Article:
Dear C -
I have two pleasant recollections of my brief stay at a monastery in upstate New York. Dai Bosatsu Zendo. One is of standing near a lake, arm extended, hand full of birdseed and, after a time, feeling the small pointed feet of the Chickadees as they landed and ate. The second is of the fellow who was caretaker at the place - a young guy who would do chores around the grounds. One evening, I ran into him and we were chatting about this and that and he said, natural as sunrise, "Hey, you want a beer?"
How is one supposed to know something is asinine before s/he trips over his or her own asinine feet? I went to the monastery with what I now think of as the heroin addict's credo: if one's good, two's better. If 20-40 hours a week of zazen was good in New York City, think how much better, how much more emphatic, how much more 'real' the experience would be if the situation were 24/7. I signed up for six months and lasted two and a little. I look back with gratitude to myself for having 'failed' so admirably. It was good for my honest practice, which includes the fact that I am not cut out for monastic life: I am a flat-footed layman, someone who seeks to understand whatever there is to understand within the wild-and-wooly context of a world in which dog-walkers do not use pooper-scoopers.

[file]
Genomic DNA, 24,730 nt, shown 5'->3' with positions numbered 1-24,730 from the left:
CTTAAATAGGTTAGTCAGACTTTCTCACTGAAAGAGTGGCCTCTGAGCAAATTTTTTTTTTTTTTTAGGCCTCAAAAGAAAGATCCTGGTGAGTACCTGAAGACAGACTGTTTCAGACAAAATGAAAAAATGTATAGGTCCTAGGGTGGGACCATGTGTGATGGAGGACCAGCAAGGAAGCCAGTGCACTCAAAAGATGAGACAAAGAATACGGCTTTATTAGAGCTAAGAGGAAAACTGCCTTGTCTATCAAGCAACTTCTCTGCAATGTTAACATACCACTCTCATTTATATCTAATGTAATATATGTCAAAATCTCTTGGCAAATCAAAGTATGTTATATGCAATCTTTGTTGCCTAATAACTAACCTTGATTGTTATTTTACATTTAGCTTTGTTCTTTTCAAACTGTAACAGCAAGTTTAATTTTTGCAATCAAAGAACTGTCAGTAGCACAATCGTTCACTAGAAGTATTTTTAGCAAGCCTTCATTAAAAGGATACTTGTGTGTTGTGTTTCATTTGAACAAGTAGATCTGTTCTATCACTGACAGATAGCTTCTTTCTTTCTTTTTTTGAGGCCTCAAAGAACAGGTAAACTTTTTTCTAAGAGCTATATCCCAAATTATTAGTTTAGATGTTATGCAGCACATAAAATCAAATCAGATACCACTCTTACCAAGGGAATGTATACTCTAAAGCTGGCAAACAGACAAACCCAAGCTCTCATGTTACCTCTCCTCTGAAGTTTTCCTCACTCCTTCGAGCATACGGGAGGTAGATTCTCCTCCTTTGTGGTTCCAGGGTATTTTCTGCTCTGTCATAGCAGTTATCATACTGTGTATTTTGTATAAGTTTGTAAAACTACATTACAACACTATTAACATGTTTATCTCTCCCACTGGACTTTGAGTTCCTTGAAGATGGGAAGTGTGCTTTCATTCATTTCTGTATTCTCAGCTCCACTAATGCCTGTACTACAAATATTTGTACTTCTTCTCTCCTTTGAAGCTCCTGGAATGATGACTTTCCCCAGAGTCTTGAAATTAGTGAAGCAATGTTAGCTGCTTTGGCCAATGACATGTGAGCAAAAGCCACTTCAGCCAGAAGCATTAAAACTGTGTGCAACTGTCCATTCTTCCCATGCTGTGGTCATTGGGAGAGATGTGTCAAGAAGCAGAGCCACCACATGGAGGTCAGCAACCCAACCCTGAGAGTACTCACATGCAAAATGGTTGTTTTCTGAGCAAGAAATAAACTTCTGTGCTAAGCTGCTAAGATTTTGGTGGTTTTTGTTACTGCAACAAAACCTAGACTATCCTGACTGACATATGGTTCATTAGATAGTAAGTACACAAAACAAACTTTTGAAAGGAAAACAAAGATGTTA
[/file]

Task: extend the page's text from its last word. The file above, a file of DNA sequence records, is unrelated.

It is natural that those on a spiritual quest should be smitten with the monastic environment. Monastics have traditionally held the banner. Much of what is written or translated comes out of a monastic world. Since the 'beginner' reads and asks in the course of his or her beginning, monasticism gains a foothold in the mind. I was no different. Huang Po, Hui Hai, Hui Neng, Ta Hui, Rinzai, Dogen - these were the heavy hitters, the people who knew, the ones whose examples shone. Stories about Sally Smith, the homemaker who spilled the grape jelly in the course of making school lunch for her kids were few and far between. Anyway, I was three or four or five years into zazen practice and my head was full of tales and texts that were not my own. I was impatient for a 'breakthrough' - satori, kensho, some big bingo which would transform the me I knew into, what? - some kind of radiant, clear-headed, kindly somebody-or-other.
Together with these tales and dreams was the notion that the there were people called "teachers." The man who ran both the city zendo I attended and the monastery, a Mr. Shimano, was not often around. The piece of advice I recall his giving during my short stay at the monastery was this: "Keep your eyes open and your mouth shut." Pretty good advice for someone like me who loved to talk - especially about all those Zen tales and philosophies stuck in my head. But if the "teacher" wasn't around, how was I supposed to learn, I whined in my head.
Morning and evening the eight or ten of us who were there would do zazen for two or three hours. There would be meals around a low table, with nesting bowls providing containers for whatever was on the menu. Eating oatmeal with chopsticks for the first time is not an experience anyone is likely to forget. Chanting accompanied meals and formal zazen. Then there would be chores - clear brush, sweep rooms, prepare the garden or whatever.